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Wednesday, April 11, 2012

 10:21 PM 

Barrett, Falk knock each other's plans to restore collective bargaining

Kathleen Falk and Tom Barrett Wednesday criticized each other's plans to restore collective bargaining powers for public employees as unworkable.

Appearing at a forum sponsored by the Dane County Dem Party, Barrett reiterated his pledge to call a special session on collective bargaining if elected governor and said that holding up the budget to restore bargaining rights would be a mistake. The Milwaukee mayor said such a move would only allow a perpetual "Scott Walker budget" when the Legislature fails to pass a state budget on time.

"What we'd be doing is going to those Republicans and saying if you got everything you want in that budget, if you don't give me everything we want, we're going to make you keep everything you want," Barrett said to laughter. "Who are they going to blame? They're going to blame the governor for that. We can't play into their hands."

Barrett said that while Assembly members seem reluctant to agree to a bill that restores bargaining, after senators and the governor are recalled "they're not going to be as brave."

Falk vehemently disagreed with Barrett, saying relying on Assembly Republicans to change their minds and vote for a separate bill is the way "it can't happen."

"It's really important that we have the budget bill to restore collective bargaining and that we have a governor that's willing to have the courage to make that happen," said Falk, who's garnered a series of union endorsements.

Sen. Kathleen Vinehout, D-Alma, said that she's already written a bill that would restore those rights and said that if she's elected, she'll "lift up the voices of people working in state government" but acknowledged that it’s a "very sticky question.”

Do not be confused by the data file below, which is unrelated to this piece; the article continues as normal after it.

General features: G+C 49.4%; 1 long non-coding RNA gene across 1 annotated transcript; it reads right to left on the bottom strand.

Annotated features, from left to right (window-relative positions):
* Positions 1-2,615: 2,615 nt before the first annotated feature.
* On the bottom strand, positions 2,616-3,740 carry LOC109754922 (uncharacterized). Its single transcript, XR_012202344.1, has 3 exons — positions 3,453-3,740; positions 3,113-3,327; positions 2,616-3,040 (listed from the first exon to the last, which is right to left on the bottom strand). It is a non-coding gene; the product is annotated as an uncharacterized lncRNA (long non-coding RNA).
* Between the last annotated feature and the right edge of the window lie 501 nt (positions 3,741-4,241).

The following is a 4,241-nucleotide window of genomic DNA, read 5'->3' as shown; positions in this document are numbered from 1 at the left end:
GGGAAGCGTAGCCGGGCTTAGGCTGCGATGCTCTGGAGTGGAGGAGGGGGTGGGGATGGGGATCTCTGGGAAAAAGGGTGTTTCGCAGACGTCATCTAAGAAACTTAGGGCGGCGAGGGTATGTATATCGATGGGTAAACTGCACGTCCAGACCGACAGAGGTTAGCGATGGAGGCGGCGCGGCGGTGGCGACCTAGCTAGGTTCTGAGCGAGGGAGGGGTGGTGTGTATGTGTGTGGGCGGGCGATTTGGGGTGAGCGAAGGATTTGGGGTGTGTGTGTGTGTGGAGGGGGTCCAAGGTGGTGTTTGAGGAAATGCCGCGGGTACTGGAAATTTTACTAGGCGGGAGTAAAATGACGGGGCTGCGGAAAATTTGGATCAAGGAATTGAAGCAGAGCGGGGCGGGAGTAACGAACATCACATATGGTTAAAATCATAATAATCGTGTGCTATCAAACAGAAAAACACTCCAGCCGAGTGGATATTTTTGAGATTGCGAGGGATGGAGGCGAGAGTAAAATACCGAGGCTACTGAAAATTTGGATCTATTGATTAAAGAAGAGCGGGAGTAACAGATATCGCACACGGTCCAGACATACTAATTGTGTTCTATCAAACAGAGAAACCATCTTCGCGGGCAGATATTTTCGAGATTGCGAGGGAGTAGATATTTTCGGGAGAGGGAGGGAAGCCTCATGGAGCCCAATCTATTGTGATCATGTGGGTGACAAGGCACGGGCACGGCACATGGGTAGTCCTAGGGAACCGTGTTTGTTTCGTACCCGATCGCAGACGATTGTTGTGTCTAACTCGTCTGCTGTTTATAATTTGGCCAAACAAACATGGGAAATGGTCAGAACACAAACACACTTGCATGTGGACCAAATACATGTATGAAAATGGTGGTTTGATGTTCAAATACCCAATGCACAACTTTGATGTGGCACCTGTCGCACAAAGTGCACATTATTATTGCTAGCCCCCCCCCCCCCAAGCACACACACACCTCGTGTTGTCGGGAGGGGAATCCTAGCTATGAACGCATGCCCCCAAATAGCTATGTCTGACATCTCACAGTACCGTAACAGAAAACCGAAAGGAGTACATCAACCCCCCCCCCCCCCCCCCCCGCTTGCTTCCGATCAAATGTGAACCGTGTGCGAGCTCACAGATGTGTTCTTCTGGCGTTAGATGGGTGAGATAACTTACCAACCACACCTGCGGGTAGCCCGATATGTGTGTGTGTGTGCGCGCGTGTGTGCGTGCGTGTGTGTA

Secretary of State Doug La Follette acknowledged the difficulty as well, saying they may not be able to restore collective bargaining unless they can turn over the Assembly and Senate to "progressive Republicans and Democrats."

Education was the other major theme of the night, with all the candidates highlighting its importance to job creation in the state. Falk made a pledge to restore funding for higher education and K-12 funding, while Vinehout said she'd implement a five-year phase in of State Superintendent Tony Evers’ plan to rework the state formula for K-12 funding. Barrett did not specify his plans, but noted that his wife Kris was laid off from her job as a teacher last year, making the issue a personal one for him.

"What struck me is this is the first time in my 21 years of marriage to my wife where I saw her shaken up by more than anything," Barrett said. "And she was shaken up because she felt violated. She felt this was an attack on her vocation."

The candidates were also asked about ways to encourage renewable energy, reducing prison spending and whether they would repeal Act 21, which gave the governor more power over the creation of administrative rules. All the candidates said they would work to repeal that law.

The county party conducted a straw poll of registered members before and during the debate. Falk won it with 118 votes to Barrett's 93. Vinehout garnered 46 votes while La Follette had two.

-- By Jason Smathers

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